Pop singer’s careless remarks shed light on misconception

By Managing Editor

During a time when more and more mainstream artists are bringing issues about body image to the forefront of popular culture, conflicting perceptions of ideal body types have continued to crop up. 

Meghan Trainor, the pop artist who claimed the spotlight seemingly overnight with “All About That Bass,” her hit song that has continuously held its No. 2 spot on the Billboard Hot 100, has joined the conversation about body image in recent months since her song and its accompanying video were released in June. 

“All About That Bass” gained immediate praise upon its release. The song was called “empowering” for embracing women’s curves, but one line in the song drew criticism for what some listeners consider skinny-shaming for calling thinner women “skinny b—hes.”

While Trainor has claimed no malicious intent with her song’s lyrics, she landed herself in worse controversy after telling Entertainment Tonight about why she never struggled with an eating disorder despite being bullied regarding her body in her youth.

“I wasn’t strong enough to have an eating disorder,” Trainor told Entertainment Tonight on Sept. 2. “I tried to go anorexic for a good three hours. I ate ice and celery, but that’s not even anorexic. And I quit. I was like, ‘Ma, can you make me a sandwich? Like, immediately.’”

Although Trainor seemed to only want to share her lifelong struggle with her weight, she did offend some in her approach.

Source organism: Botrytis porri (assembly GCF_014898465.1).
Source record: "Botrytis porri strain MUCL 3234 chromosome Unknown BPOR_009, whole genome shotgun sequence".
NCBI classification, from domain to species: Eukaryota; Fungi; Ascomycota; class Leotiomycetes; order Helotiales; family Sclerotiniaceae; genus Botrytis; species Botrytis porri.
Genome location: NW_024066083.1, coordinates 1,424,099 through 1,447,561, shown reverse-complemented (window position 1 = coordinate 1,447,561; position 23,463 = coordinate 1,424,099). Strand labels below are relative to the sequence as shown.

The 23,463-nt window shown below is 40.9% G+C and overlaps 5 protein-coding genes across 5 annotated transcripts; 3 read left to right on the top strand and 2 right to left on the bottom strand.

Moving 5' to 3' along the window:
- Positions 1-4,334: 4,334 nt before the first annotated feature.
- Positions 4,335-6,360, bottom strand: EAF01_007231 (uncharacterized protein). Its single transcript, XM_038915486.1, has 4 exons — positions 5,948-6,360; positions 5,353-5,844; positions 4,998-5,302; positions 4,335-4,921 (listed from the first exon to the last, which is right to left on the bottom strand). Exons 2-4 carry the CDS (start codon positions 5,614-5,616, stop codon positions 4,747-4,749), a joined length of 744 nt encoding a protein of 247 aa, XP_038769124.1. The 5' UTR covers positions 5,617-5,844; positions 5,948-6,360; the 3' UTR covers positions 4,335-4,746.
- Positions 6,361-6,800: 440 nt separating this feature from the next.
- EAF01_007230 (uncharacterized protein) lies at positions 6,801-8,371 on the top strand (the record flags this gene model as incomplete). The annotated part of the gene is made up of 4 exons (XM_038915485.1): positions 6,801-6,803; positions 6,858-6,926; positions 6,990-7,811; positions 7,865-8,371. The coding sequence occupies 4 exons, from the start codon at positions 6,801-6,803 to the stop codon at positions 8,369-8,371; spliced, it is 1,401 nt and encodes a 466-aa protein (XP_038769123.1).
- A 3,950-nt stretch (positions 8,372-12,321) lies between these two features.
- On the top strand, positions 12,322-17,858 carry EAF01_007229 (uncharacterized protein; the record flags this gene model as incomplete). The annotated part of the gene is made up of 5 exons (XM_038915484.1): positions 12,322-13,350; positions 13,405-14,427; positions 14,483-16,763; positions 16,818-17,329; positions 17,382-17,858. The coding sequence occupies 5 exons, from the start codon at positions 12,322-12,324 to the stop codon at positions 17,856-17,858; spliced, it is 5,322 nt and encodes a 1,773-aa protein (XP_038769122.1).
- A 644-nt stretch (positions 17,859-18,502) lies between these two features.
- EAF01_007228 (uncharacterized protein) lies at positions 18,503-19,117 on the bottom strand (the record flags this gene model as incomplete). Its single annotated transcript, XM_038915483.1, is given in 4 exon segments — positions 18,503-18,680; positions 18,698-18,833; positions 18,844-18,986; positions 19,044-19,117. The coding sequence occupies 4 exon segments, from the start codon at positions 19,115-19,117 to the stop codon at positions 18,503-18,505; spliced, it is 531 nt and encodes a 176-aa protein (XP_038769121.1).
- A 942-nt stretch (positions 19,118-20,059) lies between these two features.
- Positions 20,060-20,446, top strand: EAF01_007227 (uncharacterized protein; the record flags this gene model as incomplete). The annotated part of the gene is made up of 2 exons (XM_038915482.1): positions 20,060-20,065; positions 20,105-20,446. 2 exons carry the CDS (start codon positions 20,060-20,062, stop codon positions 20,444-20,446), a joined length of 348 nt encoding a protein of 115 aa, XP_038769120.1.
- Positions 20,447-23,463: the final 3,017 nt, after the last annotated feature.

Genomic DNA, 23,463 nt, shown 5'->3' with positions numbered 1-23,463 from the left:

Demi Lovato, the pop star whose own struggle with eating disorders has been publicized in recent years, took to Twitter Nov. 12 to school Trainor on what not  to do when speaking out about body image and eating disorders. 

“There’s a wide misconception that anorexia and/or bulimia is a choice,” Lovato tweeted. “Having an eating disorder doesn’t show ‘strength.’ Strength is when [you] are able to overcome your demons after being sick and tired for

so long.”

Lovato and Trainor both received criticism for their comments, with Trainor’s remarks clearly having caused offense while websites like Celebuzz refer to Lovato as the “unofficial eating disorder spokeswoman.” But Lovato should not be made fun of for sticking up for herself and others who struggle with eating disorders.

No matter what Trainor’s intentions were, her comments were ignorant to the severity of eating disorders and the harm they can cause a person physically, mentally and emotionally. 

Encouraging women to embrace their bodies and feel comfortable in their own skin is a movement that has been long in the making, but putting down others and belittling their struggles in the process is counterproductive for the body acceptance and feminist movements entirely.

It seems Trainor’s casual confidence is a trait that might make her more likeable or relatable to fans, but as a new star in the pop spotlight, it is irresponsible for her to make such off-the-cuff comments without considering the obvious seriousness of an issue such as eating disorders. 

Trainor’s voice and lyrics are infectious, but the singer should focus on writing catchy songs without offending other women in the process.